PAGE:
Study suggests recorded GP consultations could improve care

Credit: This story was first seen on On Medica

Wide scale recordings of patient consultations with their GP could help improve patient care and provide a useful database for research and training, suggests a study published in the British Journal of General Practice.

GPs in England see around one million patients every day in 7,800 practices, but understanding of what happens during these consultation is limited because of lack of recorded and accessible observations, On Medica reports.

However, obtaining high-quality video recordings of GP-patient consultations, linked to information about the patients and their practices, is challenging for various practical, ethical and logistical reasons.

Marcus Jepson, professor in primary health care and colleagues from the University of Bristol set out to create an archive of videotaped consultations and linked data based on a large sample of routine face-to-face doctor–patient consultations with consent for use in future research and training.

In their One in a Million study, the researchers approached 485 patients to seek their permission to take part in the study and 421 were eligible.

Of the eligible patients, 334 (79.3%) consented to participate and 327 consultations with 23 GPs at 12 practices were successfully taped – 307 on video and 20 were audio-only.

Most patients (300) consented to use by other researchers, subject to specific ethical approval.

GPs were asked to videotape (or audiotape according to participant preference) all consultations with consenting adults and all recordings were transcribed verbatim by a professional transcription service, anonymised for names and place names, and the content coded for problems and issues discussed using a published coding tool.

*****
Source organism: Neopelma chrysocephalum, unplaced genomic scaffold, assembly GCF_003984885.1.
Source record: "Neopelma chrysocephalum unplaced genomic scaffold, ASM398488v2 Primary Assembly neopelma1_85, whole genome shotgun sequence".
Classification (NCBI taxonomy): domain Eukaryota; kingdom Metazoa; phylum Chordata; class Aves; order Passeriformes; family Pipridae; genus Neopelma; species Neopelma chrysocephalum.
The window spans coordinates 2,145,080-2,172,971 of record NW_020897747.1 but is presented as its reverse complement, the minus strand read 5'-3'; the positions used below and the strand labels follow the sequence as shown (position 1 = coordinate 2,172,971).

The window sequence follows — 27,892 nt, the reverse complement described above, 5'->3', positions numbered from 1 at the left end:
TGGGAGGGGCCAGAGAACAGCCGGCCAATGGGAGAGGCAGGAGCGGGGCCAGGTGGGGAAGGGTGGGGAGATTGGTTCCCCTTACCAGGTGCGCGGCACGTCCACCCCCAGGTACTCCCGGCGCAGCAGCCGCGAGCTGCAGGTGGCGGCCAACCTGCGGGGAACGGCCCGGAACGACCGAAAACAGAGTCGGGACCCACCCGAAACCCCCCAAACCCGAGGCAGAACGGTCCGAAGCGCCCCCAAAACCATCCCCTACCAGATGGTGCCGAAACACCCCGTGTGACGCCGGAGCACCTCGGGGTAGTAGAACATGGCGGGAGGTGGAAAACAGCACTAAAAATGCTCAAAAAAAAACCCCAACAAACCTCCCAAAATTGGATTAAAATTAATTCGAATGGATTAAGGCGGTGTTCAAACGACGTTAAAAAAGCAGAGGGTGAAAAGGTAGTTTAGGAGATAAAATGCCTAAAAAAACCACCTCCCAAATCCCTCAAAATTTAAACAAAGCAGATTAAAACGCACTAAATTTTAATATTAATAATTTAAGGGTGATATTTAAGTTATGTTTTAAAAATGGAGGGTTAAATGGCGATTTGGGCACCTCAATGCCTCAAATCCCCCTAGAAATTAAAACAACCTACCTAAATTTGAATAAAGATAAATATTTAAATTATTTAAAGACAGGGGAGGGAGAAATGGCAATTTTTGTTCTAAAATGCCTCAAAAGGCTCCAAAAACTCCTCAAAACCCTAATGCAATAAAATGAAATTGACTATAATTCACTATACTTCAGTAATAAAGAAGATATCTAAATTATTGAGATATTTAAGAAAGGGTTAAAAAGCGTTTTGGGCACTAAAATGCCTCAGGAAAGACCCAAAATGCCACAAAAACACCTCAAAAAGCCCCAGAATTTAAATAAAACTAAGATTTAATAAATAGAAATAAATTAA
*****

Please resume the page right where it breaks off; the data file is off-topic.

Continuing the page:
Participating patients and doctors completed questionnaires before and after each consultation and three months after the recorded consultation, the researchers gathered typed entries relating to the consultation and any related subsequent entries such as re-consulting with the same or another GP or nurse, an out-of-hours visit, or emergency department visit, were extracted from consenting patients’ medical records.

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The researchers successfully created an archive of recordings from the consultations and linked them to practice and GP data, plus pre- and post-visit data from patients and medical records, with permissions in place for reuse by other bona fide researchers. This archive is stored digitally in the University of Bristol Research Data Repository.

The electronic database created allows the data to be searched according to numerous variables at practice, GP, patient, or visit-level, with all data points linked to the index recordings, said the authors.

The authors said their study demonstrated that GPs and patients were willing to have their consultations recorded and linked data collected and archived for controlled future use.

The recordings held in the database would support a wide range of future qualitative, quantitative, and mixed-methods research, they argued, including studies of healthcare communication, proof of concept studies such as the development of new communication interventions, and methodological studies such as the development of new coding tools.

The researchers concluded: “Most patients were willing to allow their consultations to be videotaped, and, with very few exceptions, to allow recordings and linked data to be stored in a data repository for future use for research and training.”